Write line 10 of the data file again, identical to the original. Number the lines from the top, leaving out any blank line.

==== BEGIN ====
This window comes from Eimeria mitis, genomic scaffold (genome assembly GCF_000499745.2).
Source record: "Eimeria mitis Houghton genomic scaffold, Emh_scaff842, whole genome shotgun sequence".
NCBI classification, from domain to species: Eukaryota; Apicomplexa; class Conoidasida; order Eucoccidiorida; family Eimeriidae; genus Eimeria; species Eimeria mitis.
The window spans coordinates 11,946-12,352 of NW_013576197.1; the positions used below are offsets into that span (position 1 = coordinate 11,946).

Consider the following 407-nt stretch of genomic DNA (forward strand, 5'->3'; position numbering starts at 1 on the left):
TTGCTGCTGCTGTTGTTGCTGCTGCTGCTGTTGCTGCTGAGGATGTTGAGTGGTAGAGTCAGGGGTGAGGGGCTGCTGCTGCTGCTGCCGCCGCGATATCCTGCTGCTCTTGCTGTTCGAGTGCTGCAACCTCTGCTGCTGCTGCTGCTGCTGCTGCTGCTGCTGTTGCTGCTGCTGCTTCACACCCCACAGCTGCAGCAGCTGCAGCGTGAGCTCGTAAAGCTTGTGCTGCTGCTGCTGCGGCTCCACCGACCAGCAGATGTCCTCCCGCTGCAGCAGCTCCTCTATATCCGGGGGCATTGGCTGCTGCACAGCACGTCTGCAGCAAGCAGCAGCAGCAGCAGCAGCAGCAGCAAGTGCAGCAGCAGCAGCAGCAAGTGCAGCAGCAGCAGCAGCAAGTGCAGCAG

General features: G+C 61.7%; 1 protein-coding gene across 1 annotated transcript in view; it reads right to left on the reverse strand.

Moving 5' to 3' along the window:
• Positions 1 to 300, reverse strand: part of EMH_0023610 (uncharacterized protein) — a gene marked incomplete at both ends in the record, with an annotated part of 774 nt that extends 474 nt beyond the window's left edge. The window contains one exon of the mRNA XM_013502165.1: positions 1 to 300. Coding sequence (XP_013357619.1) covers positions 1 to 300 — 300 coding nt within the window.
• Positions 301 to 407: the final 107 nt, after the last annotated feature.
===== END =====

• Positions 301 to 407: the final 107 nt, after the last annotated feature.